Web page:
Most of the race is really a blur already, but I vaguely remember that I really enjoyed the first few hours of the race. Running through Brooklyn was pretty great, and it was UNREAL to see the number of people lining the streets to cheer for the runners.




I was cruising along at a pretty decent pace. Not feeling GREAT, but not feeling terrible either. I had a plan to take a gel every 4 or so miles and only sip on water so I didn't get any cramps. The wind was awful and there were times I just tried to keep my head down. Somewhere maybe 10 miles in is when the chafing under my right arm started. That was painful and got gradually worse as I kept running.
Not sure where this was on the course - but really my only good race pictures


And then we hit the Queensboro Bridge. For all the other bridge crossings the runners were on the top and the cars on the lower level. Not this one. It was dark, windy and LOUD. I started to get a headache that would last the rest of the race. I don't know what it was with this bridge, but all of a sudden I was DONE. It was a reminder of the horrible tunnel we ran in during RnR Seattle marathon. My legs were tired, I was tired, I just wanted to be done with this race. I started to walk A LOT. Everything felt uphill.


We headed across the Willis Avenue bridge into the Bronx.  There was finally "food" on the course (due to the late start I was starting to get really hangry). I grabbed a bit of banana in hopes it would give me some energy. With no trash cans all the banana peels were just tossed in the street - VERY slippery.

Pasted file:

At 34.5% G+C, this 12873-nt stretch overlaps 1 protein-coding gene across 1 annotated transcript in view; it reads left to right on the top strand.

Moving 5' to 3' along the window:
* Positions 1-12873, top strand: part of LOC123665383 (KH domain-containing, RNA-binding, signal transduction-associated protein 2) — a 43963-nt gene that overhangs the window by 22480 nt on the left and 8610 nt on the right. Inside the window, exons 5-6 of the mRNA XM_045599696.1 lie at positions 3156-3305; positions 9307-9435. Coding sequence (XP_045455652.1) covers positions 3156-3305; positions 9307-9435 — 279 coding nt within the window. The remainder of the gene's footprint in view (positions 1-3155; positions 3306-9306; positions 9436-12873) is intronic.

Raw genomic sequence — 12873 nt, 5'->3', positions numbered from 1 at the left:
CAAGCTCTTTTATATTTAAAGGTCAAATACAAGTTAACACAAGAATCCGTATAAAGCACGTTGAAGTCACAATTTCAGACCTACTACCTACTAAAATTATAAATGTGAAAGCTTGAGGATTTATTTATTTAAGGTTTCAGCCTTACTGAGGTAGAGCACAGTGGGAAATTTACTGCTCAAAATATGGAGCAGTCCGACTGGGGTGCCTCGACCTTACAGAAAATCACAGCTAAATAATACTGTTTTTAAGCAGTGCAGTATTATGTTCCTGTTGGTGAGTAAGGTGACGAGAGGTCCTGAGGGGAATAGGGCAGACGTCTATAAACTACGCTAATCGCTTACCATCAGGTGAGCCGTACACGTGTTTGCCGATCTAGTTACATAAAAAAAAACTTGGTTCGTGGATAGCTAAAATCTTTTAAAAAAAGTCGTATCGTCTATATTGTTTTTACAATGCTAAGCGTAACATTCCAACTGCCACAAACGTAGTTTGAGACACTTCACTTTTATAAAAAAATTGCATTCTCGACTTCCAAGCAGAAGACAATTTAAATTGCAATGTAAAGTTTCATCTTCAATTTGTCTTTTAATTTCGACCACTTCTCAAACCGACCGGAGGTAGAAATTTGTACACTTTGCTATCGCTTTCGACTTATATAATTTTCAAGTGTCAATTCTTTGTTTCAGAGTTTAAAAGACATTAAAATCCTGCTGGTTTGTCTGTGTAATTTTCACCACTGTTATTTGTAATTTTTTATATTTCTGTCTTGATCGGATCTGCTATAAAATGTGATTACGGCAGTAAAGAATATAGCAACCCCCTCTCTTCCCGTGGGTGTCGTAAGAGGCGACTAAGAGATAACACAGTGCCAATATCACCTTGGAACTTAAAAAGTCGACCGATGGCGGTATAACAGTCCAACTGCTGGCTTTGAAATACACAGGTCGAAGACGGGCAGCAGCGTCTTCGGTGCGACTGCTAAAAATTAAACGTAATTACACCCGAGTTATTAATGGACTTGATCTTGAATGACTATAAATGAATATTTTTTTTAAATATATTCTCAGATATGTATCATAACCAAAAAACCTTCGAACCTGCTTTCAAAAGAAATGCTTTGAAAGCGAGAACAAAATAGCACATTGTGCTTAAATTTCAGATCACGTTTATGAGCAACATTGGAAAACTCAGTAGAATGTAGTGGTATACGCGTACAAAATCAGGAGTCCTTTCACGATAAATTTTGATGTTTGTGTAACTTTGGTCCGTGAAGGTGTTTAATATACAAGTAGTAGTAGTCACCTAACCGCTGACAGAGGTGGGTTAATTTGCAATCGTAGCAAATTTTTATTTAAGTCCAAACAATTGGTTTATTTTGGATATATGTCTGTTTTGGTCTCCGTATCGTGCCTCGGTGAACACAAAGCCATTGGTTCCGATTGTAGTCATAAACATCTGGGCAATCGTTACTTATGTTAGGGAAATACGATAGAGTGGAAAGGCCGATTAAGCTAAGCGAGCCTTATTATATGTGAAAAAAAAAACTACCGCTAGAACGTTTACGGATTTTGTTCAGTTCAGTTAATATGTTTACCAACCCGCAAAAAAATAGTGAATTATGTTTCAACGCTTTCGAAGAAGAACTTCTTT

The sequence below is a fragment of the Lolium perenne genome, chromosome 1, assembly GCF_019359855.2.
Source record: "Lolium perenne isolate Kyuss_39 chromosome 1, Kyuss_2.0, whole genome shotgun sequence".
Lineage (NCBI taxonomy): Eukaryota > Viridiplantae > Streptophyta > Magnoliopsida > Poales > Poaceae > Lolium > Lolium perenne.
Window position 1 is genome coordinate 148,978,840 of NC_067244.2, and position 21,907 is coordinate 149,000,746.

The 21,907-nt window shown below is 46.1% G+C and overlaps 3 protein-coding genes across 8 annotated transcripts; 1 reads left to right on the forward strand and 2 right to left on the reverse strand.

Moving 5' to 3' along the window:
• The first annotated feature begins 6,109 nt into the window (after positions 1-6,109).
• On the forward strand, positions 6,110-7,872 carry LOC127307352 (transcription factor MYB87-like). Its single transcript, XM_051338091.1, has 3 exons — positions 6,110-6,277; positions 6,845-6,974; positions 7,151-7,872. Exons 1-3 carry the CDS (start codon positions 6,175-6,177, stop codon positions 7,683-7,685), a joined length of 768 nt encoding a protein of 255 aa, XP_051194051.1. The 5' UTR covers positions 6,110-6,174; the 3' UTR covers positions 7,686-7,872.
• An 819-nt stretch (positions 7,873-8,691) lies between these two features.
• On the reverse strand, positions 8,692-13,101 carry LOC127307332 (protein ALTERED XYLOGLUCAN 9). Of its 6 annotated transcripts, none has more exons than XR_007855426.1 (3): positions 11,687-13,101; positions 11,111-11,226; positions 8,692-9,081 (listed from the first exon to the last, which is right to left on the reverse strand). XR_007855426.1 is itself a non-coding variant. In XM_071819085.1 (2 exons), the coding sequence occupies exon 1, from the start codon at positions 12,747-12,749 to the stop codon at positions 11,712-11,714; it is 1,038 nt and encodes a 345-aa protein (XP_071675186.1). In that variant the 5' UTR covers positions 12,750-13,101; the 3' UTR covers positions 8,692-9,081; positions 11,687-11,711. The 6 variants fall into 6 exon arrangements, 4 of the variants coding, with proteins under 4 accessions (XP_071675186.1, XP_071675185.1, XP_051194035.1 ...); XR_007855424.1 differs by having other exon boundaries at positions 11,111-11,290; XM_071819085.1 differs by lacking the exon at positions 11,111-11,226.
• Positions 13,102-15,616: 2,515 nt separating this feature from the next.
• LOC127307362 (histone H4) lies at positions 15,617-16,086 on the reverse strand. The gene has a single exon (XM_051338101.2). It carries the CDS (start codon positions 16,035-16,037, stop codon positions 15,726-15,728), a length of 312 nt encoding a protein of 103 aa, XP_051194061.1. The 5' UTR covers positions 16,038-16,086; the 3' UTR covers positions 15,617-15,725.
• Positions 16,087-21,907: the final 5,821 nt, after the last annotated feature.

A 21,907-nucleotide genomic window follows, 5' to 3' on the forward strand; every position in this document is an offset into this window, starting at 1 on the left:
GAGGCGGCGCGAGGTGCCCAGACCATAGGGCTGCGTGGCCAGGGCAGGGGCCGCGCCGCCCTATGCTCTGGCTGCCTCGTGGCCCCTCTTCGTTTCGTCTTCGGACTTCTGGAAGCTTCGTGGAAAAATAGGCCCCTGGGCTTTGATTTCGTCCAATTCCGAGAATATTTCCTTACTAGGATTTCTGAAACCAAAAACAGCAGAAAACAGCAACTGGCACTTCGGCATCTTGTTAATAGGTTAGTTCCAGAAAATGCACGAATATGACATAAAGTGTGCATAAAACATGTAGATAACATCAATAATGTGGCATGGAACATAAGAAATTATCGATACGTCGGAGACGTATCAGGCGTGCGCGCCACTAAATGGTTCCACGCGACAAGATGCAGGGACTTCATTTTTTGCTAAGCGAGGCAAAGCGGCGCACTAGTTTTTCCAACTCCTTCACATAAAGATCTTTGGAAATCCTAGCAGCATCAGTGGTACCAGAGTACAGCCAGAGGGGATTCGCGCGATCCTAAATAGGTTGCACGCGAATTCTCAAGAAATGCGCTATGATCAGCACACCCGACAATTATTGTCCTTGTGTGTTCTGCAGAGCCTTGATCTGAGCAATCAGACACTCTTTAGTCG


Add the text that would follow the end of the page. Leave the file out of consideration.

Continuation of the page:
I knew we would run parallel to the park before heading in, but since I hadn't actually looked at the map I didn't know how long it would be. It was starting to get colder. Between the sun setting early and the shade from the buildings, I was getting pretty miserable. I was really having a hard time. I was really trying to have a good time. I was really trying to enjoy myself. To be honest, I wasn't. I was suddenly super sensitive to the smells. The last 6 miles of the race I kept thinking "Did someone just vomit? Is that trash? What is that wretched smell??"


FINALLY, we entered the park. FINALLY. I knew we had about 3 miles to go and I was going to give it what I could. I assumed it would feel more downhill since practically the whole course had felt like a gradual uphill.


My body might have been exhausted, but for the first time all day I was really enjoying the scenery. The changing leaves in Central Park looked amazing. The sides of the road were lined with people. I was finally starting to feel the excitement of the finish line!



I was having weird aches, tightness and pain on the inner part of my thighs, just above my knees. Pretty much every step was incredibly painful, but I just wanted to be done and sitting down. My watch clicked over to mile 26 and I thought I could surely run it in for the finish. I gave it everything I had and for the first time in my life I barely could run across the finish line because my entire lower body just locked up. Thankfully, there are no pictures of me grimacing in pain as I crossed the line.

Official Time - 4:57:26
Official 5K - 31:23
Official 10K - ?? - must have missed timing mat
Official 15K - 1:35:56
Official 20K - 2:09:00
Official Half - 2:16:42
Official 25K - 2:44:44
Official 30K - 3:21:01
Official 35K - 4:00:55
Official 40K - 4:40:48
Overall Place - 35759
Gender Place - 12460
Division Place - 2175
Garmin Time - 4:57:31
Garmin Distance - 26.52 miles
Garmin Pace - 11:13
Miles 1-5: 10:49, 9:45, 9:50, 10:04, 10:23
Miles 6-10: 9:49, 10:07, 10:29, 10:57, 10:18
Miles 11-15: 10:39, 10:24, 10:58, 10:53, 12:50
Miles 16-20: 11:20, 10:57, 11:01, 11:57, 12:49
Miles 21-26.2: 12:28, 12:42, 12:16, 13:37, 12:04, 12:14, 11:10

Can you see where I completely fell apart?